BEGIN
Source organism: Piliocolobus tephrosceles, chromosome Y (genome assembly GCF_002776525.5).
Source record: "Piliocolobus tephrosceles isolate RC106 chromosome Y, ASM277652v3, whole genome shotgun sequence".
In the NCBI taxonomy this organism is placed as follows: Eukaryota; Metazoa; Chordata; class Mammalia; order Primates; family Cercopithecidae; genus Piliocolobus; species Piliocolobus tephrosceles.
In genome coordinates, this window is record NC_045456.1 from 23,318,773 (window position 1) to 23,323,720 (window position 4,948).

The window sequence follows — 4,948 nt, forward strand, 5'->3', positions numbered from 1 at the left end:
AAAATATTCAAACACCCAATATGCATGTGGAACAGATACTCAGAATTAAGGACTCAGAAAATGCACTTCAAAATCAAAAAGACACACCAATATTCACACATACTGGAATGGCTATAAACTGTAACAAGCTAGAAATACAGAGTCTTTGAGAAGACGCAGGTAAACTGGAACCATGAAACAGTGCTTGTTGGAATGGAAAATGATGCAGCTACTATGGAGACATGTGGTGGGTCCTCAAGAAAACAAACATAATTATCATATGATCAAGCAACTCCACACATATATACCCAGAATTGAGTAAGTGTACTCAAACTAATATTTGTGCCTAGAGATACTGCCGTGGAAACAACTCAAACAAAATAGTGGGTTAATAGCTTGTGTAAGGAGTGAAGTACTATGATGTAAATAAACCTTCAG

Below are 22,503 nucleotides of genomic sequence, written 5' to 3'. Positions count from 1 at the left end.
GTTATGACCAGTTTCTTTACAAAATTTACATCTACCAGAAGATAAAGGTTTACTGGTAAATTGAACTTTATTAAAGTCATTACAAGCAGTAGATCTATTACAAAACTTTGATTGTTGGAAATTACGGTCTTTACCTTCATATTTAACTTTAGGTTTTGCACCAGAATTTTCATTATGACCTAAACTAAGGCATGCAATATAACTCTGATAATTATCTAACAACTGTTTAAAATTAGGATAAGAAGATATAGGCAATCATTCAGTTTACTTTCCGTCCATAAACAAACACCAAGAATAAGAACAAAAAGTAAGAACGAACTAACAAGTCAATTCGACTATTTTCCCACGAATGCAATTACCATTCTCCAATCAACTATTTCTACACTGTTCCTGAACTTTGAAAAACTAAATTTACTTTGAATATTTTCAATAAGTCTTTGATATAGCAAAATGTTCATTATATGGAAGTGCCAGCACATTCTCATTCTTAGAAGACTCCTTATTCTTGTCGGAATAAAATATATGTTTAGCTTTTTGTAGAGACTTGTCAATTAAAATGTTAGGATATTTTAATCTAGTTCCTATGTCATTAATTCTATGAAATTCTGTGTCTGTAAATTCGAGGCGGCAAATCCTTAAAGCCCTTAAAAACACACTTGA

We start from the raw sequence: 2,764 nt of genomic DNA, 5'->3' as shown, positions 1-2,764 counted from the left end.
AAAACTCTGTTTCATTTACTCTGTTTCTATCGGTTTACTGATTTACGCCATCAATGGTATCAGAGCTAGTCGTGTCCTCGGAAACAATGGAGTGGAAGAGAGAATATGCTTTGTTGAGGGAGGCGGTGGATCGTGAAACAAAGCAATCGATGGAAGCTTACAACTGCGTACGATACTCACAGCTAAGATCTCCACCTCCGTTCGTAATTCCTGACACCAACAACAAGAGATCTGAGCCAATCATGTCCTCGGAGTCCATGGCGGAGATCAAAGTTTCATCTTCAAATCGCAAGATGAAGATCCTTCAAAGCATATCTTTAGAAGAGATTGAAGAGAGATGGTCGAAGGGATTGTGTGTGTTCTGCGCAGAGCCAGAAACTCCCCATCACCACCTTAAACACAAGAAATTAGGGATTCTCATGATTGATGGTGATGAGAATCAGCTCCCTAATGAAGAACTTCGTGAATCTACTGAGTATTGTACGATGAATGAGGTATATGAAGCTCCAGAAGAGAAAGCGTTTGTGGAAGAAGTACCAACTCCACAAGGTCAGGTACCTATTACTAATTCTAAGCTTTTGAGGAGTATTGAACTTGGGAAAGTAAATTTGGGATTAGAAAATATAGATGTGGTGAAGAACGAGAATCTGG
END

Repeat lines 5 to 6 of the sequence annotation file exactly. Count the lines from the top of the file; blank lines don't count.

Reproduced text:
The window sequence follows — 4,948 nt, forward strand, 5'->3', positions numbered from 1 at the left end:
AAAATATTCAAACACCCAATATGCATGTGGAACAGATACTCAGAATTAAGGACTCAGAAAATGCACTTCAAAATCAAAAAGACACACCAATATTCACACATACTGGAATGGCTATAAACTGTAACAAGCTAGAAATACAGAGTCTTTGAGAAGACGCAGGTAAACTGGAACCATGAAACAGTGCTTGTTGGAATGGAAAATGATGCAGCTACTATGGAGACATGTGGTGGGTCCTCAAGAAAACAAACATAATTATCATATGATCAAGCAACTCCACACATATATACCCAGAATTGAGTAAGTGTACTCAAACTAATATTTGTGCCTAGAGATACTGCCGTGGAAACAACTCAAACAAAATAGTGGGTTAATAGCTTGTGTAAGGAGTGAAGTACTATGATGTAAATAAACCTTCAG